|Publication number||US5833490 A|
|Application number||US 08/540,160|
|Publication date||Nov 10, 1998|
|Filing date||Oct 6, 1995|
|Priority date||Oct 6, 1995|
|Publication number||08540160, 540160, US 5833490 A, US 5833490A, US-A-5833490, US5833490 A, US5833490A|
|Inventors||Brett W. Bouldin|
|Original Assignee||Pes, Inc.|
|Export Citation||BiBTeX, EndNote, RefMan|
|Patent Citations (8), Referenced by (104), Classifications (10), Legal Events (5)|
|External Links: USPTO, USPTO Assignment, Espacenet|
The present invention relates to a high pressure electrical connector for use downhole in a well. More particularly, the present invention relates to a high pressure electrical connector for connecting an insulated instrument wire to a plug or downhole well tool.
Instrument wire is installed in oil and gas wells to communicate electrical signals and power between downhole well tools and the surface. Because of the high pressures and temperatures typically found in wells, instrument wire is sheathed to prevent deterioration of the wire. Instrument wire typically is constructed with a multistrand electrical conductor clad with two layers of thermoplastic material and with an outer stainless steel sheath. The steel sheath is formed with a flat metal band rolled and seam welded around the outer elastomeric material. The steel is then drawn to the final dimension of the instrument wire.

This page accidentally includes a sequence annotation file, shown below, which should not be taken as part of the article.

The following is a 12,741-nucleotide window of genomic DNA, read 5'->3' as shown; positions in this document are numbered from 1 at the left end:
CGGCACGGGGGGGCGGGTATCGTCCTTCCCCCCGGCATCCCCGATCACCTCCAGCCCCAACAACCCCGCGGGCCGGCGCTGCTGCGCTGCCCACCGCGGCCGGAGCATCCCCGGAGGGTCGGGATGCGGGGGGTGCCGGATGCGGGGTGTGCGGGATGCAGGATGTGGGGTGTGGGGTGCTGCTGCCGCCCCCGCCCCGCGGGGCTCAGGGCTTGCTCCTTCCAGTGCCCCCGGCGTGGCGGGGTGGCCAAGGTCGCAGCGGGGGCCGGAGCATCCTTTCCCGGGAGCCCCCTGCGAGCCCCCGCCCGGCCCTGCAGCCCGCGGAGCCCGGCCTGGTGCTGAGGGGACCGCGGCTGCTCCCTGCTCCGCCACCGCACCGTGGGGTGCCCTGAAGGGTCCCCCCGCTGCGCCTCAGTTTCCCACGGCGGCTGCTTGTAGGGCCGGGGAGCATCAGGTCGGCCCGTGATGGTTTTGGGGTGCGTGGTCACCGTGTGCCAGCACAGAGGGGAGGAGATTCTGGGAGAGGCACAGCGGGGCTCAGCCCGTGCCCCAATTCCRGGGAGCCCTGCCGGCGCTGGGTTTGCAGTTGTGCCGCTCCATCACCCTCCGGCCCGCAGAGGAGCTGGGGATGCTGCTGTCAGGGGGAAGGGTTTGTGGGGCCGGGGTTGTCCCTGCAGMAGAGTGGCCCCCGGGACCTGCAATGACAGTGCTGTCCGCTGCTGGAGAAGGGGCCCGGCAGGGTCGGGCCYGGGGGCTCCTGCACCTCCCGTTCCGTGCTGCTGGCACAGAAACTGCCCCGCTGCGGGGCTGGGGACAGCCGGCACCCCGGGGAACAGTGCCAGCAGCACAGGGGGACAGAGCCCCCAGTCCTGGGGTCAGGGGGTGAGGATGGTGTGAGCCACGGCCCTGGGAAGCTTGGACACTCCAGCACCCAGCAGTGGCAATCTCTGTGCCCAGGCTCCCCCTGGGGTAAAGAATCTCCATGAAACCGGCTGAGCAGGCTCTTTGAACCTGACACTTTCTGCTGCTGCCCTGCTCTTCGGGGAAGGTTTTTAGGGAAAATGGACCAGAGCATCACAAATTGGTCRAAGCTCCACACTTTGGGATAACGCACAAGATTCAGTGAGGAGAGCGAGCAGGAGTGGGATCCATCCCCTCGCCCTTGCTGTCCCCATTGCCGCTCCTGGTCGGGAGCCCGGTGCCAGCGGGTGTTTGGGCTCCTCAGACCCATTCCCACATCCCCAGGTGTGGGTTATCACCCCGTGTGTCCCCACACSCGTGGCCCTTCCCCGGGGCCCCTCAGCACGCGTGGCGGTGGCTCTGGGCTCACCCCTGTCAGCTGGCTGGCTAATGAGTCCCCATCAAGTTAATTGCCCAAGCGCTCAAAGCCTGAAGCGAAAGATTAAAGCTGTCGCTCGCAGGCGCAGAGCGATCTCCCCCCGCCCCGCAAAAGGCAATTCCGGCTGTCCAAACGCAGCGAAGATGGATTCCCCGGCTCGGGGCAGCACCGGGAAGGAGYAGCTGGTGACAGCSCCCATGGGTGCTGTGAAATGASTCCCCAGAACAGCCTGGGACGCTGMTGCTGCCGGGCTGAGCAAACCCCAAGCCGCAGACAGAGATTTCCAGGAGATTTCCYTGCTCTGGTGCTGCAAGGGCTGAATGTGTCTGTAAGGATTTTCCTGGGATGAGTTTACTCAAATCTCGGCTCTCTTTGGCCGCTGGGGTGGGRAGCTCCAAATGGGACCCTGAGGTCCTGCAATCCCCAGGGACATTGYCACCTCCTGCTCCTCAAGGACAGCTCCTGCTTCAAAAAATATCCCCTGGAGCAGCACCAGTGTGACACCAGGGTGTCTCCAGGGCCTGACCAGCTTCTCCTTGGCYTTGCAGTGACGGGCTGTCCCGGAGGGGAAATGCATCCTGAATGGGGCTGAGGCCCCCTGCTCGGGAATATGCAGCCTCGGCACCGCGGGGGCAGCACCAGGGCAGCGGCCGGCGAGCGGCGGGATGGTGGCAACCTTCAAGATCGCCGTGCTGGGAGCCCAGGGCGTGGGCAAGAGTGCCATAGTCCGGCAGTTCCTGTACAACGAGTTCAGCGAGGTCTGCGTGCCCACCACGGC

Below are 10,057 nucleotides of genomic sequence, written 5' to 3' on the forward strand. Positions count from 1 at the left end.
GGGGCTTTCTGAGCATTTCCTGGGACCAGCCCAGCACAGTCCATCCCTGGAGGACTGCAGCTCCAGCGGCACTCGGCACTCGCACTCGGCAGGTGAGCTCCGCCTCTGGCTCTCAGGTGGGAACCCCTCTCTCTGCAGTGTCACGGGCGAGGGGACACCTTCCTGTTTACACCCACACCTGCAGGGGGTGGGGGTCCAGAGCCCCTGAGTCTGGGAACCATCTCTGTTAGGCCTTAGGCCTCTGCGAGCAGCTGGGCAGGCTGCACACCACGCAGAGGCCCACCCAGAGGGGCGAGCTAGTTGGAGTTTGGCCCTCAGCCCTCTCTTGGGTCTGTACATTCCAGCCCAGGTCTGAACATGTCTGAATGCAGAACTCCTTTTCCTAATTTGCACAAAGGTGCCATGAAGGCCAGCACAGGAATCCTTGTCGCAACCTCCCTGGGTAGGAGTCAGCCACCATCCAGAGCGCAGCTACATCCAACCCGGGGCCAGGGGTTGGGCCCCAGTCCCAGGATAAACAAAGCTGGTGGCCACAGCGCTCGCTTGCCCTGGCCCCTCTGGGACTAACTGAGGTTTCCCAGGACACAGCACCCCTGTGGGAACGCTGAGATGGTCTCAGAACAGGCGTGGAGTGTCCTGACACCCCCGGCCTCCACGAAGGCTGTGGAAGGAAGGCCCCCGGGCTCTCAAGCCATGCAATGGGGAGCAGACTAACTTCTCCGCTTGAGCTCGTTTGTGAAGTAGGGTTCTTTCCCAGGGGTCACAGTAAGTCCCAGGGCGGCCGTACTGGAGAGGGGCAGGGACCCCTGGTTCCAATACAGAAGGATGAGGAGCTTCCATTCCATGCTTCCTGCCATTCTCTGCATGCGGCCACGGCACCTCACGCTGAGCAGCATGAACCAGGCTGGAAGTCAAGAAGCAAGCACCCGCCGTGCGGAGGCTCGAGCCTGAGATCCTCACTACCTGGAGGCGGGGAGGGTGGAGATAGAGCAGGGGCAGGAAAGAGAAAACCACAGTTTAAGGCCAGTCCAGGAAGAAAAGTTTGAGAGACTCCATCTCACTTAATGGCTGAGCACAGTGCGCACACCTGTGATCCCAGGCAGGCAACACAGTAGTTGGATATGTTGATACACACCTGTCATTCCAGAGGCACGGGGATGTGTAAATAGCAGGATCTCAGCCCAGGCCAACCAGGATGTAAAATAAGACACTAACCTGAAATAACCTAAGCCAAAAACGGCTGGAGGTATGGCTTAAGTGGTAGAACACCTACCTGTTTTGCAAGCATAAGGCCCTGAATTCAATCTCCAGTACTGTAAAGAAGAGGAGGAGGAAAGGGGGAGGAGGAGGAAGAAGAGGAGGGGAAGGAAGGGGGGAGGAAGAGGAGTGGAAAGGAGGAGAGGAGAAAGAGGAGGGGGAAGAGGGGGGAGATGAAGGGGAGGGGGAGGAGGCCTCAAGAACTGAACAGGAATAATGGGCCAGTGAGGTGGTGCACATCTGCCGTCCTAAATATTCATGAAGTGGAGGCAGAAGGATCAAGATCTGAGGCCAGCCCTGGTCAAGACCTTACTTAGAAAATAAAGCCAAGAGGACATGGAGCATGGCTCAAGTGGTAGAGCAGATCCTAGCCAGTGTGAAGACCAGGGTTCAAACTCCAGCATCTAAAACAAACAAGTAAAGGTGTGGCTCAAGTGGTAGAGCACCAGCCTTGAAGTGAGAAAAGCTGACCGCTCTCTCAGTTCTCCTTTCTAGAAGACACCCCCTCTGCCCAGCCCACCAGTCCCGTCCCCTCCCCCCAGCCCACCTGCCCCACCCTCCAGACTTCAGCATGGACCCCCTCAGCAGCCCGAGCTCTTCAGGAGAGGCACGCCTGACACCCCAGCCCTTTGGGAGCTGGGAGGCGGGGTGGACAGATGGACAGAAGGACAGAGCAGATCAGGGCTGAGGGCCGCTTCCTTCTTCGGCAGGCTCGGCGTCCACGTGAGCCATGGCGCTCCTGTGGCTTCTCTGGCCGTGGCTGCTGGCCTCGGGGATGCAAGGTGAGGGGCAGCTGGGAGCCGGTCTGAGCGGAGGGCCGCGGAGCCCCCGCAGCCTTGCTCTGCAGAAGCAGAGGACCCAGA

The high pressures and temperatures downhole in wells requires electrical connectors that can accommodate wear, temperature expansion, and temperature cycling without permitting intrusion of pressurized fluids. Various connectors have been made to form downhole connections. U.S. Pat. No. 4,553,776 to Dodd (1985) illustrates a hydraulic tubing connector having one tubing length contacted with another tubing length end held in a housing. A first locking nut compresses a packing gland and metal packing rings, and a second packing nut compresses metal ferrules to connect the first tubing end to the first locking nut.